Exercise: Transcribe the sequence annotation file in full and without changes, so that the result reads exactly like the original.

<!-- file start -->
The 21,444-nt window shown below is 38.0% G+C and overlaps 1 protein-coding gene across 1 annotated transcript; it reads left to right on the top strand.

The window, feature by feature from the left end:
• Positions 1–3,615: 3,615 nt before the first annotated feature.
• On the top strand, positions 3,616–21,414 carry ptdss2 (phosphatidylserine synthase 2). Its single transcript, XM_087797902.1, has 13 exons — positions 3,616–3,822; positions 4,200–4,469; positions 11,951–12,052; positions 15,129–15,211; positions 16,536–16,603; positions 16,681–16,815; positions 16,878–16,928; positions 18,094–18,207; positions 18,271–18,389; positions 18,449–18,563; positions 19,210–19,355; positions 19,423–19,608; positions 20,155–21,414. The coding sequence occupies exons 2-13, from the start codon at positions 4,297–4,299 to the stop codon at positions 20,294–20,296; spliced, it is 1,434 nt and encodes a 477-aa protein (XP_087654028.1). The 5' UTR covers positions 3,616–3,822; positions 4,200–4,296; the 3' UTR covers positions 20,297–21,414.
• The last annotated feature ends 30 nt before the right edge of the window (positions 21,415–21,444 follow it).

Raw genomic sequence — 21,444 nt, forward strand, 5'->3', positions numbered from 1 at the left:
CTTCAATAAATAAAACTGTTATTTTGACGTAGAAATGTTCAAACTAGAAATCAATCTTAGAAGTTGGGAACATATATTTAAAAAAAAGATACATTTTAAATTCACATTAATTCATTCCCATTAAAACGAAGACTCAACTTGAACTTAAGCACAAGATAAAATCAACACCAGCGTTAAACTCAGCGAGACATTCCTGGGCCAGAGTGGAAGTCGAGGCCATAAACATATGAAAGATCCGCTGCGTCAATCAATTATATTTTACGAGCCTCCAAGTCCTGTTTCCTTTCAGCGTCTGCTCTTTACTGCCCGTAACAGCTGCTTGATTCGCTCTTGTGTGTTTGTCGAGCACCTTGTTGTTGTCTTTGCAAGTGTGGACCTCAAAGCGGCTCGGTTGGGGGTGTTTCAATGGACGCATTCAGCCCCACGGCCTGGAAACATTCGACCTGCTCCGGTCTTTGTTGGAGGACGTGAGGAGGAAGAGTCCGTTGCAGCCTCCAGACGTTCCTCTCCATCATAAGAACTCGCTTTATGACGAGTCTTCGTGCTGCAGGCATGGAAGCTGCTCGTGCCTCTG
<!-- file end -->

The 21,444-nt window shown below is 38.0% G+C and overlaps 1 protein-coding gene across 1 annotated transcript; it reads left to right on the top strand.

The window, feature by feature from the left end:
• Positions 1–3,615: 3,615 nt before the first annotated feature.
• On the top strand, positions 3,616–21,414 carry ptdss2 (phosphatidylserine synthase 2). Its single transcript, XM_087797902.1, has 13 exons — positions 3,616–3,822; positions 4,200–4,469; positions 11,951–12,052; positions 15,129–15,211; positions 16,536–16,603; positions 16,681–16,815; positions 16,878–16,928; positions 18,094–18,207; positions 18,271–18,389; positions 18,449–18,563; positions 19,210–19,355; positions 19,423–19,608; positions 20,155–21,414. The coding sequence occupies exons 2-13, from the start codon at positions 4,297–4,299 to the stop codon at positions 20,294–20,296; spliced, it is 1,434 nt and encodes a 477-aa protein (XP_087654028.1). The 5' UTR covers positions 3,616–3,822; positions 4,200–4,296; the 3' UTR covers positions 20,297–21,414.
• The last annotated feature ends 30 nt before the right edge of the window (positions 21,415–21,444 follow it).

Raw genomic sequence — 21,444 nt, forward strand, 5'->3', positions numbered from 1 at the left:
CTTCAATAAATAAAACTGTTATTTTGACGTAGAAATGTTCAAACTAGAAATCAATCTTAGAAGTTGGGAACATATATTTAAAAAAAAGATACATTTTAAATTCACATTAATTCATTCCCATTAAAACGAAGACTCAACTTGAACTTAAGCACAAGATAAAATCAACACCAGCGTTAAACTCAGCGAGACATTCCTGGGCCAGAGTGGAAGTCGAGGCCATAAACATATGAAAGATCCGCTGCGTCAATCAATTATATTTTACGAGCCTCCAAGTCCTGTTTCCTTTCAGCGTCTGCTCTTTACTGCCCGTAACAGCTGCTTGATTCGCTCTTGTGTGTTTGTCGAGCACCTTGTTGTTGTCTTTGCAAGTGTGGACCTCAAAGCGGCTCGGTTGGGGGTGTTTCAATGGACGCATTCAGCCCCACGGCCTGGAAACATTCGACCTGCTCCGGTCTTTGTTGGAGGACGTGAGGAGGAAGAGTCCGTTGCAGCCTCCAGACGTTCCTCTCCATCATAAGAACTCGCTTTATGACGAGTCTTCGTGCTGCAGGCATGGAAGCTGCTCGTGCCTCTG